“And let’s not overlook the western art created by all the great masters and contemporary artists,” I urged.
“Okay, okay! We may as well go through the place since we’re already here,” Leah admitted.
“Finally! So how about a photo of you in front of the wagon?” I suggested.
“Absolutely not!” she insisted.
Once through the entry vestibule, it was difficult to ignore the immensity of the space. Occupying a floor-to-ceiling, window-lit, cul-de-sac at the far end stood the plaster cast of End of the Trail, James Earle Fraser’s iconic 1894 image of a bowed Native American…
and his weary horse, symbolizing the defeat and subjugation of a people driven from their native lands.
“Wow, that’s impressive,” Leah remarked.
Turning the corner, we were met by an impressive stagecoach…and I could see Leah’s layers of resistance slowly fading.
We wandered past Abraham Lincoln,
and Ronald Reagan…
through rodeo trophy rooms, the Native American galleries, the Gallery of Fine American Firearms, the American Cowboy Gallery, and more…
and determined that this was two hours definitely well spent.
As we were leaving, I coaxed Leah once more, “Now can I get a picture of you by the wagon?”
My buddy, Lee (who I’ve known since nursery school) escorted Leah and me to Crystal Bridges Museum of American Art, his local art museum in Bentonville, AR. Imagine, a world class museum in the midst of a population center of 50,000, courtesy of Alice Walton, heiress to the Walmart fortune.
Alice assigned renowned architect, Moshe Safdie to design a space, anchored by ponds and forest using generous amounts of glass and wood.
The 217,000 sq. ft. complex includes a sculpture garden,
and a restaurant named Eleven, to commemorate the day the museum opened (11/11/11). And admission is free!
It quickly became apparent that there was so much to see that we could have easily spent days walking through the wings, just to take it all in; it was overwhelming. And some of the rooms had walls that were tiered with art from floor to ceiling. It’s no surprise that museum officials have recently announced plans to increase gallery space by an additional 100,000 sq. ft.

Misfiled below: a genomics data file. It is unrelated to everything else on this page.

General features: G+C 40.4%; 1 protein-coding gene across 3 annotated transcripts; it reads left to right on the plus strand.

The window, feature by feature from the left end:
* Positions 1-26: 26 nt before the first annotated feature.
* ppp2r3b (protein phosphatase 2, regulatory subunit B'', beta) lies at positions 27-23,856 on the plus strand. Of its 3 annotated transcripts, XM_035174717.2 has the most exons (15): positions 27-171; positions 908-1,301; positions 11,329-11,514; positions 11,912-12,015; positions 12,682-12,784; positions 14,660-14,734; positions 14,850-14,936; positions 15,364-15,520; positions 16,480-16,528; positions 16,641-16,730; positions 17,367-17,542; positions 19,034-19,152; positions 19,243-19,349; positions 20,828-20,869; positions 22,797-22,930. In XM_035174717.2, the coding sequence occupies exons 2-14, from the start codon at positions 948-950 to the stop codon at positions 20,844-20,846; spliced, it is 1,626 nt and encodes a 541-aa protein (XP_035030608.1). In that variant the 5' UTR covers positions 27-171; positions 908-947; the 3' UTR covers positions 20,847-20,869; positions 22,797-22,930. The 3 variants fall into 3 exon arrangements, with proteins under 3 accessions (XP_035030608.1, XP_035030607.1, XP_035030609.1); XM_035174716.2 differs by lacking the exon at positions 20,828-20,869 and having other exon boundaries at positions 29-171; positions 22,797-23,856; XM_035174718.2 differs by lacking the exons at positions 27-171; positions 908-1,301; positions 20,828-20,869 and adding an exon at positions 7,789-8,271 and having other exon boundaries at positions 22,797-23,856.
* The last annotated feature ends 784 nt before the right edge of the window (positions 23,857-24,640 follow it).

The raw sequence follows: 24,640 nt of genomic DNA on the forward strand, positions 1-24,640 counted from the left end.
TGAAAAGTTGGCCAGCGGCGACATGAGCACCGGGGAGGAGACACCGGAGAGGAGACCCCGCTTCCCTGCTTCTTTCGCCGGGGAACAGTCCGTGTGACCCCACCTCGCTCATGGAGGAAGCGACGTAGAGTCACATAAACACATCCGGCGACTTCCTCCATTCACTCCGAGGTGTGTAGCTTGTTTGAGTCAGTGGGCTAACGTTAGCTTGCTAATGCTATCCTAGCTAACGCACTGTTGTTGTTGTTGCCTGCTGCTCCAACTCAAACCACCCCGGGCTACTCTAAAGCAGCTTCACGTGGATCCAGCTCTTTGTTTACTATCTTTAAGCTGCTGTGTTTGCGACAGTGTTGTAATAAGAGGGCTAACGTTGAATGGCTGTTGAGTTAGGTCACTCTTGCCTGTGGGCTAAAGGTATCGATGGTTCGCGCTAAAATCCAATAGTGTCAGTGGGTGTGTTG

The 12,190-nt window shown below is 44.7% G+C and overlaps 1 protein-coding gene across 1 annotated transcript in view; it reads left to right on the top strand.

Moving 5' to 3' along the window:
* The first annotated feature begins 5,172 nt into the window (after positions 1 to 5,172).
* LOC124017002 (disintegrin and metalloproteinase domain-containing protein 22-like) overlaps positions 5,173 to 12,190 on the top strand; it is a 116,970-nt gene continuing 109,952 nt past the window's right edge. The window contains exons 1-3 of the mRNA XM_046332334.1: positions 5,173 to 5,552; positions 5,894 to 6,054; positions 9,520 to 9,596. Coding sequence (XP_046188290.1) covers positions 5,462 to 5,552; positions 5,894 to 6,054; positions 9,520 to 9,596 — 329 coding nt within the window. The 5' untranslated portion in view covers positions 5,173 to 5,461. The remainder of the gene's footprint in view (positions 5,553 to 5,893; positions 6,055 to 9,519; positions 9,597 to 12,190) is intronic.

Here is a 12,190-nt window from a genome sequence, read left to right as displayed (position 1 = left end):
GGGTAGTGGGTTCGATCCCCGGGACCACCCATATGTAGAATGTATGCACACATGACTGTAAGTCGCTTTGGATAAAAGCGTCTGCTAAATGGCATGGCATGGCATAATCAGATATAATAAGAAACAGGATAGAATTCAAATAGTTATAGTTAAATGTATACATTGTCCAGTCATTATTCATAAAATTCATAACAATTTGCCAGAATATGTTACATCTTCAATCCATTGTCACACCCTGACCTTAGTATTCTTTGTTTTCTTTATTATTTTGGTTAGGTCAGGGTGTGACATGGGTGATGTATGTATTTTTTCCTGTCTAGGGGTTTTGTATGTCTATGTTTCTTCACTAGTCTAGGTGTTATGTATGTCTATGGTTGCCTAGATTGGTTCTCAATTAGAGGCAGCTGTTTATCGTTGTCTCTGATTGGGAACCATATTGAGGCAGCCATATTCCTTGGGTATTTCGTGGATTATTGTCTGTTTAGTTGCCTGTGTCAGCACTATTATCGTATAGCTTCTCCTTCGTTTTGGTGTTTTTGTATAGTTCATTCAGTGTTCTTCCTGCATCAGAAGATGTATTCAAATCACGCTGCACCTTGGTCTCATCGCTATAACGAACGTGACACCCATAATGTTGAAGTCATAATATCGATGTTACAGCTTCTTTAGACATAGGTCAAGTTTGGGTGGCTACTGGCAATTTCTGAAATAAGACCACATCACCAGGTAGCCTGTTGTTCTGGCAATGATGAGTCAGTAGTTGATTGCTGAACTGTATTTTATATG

Wanting to see as much of the space as possible, we quickly steered through the exhibition halls looking and reflecting, before moving on to the next art moment. However, some of the art that caught my eye has been curated for this post (in no particular order).
As much as I enjoyed documenting the paintings, collages and sculptures within the museum, I found it impossible to ignore the fantastic geometry that surrounded us that was equally worthy of photographing, like the echo dome in the museum vestibule…
or the Fuller dome in the garden…
But the final shape I reserve for Lee and Deb for their Arkansas hospitality.
If you’re searching for a town that’s so proud of their community attraction that their town is named after it, look no further than Natural Bridge, Virginia. It’s an unincorporated town tucked within the Shenandoah Valley…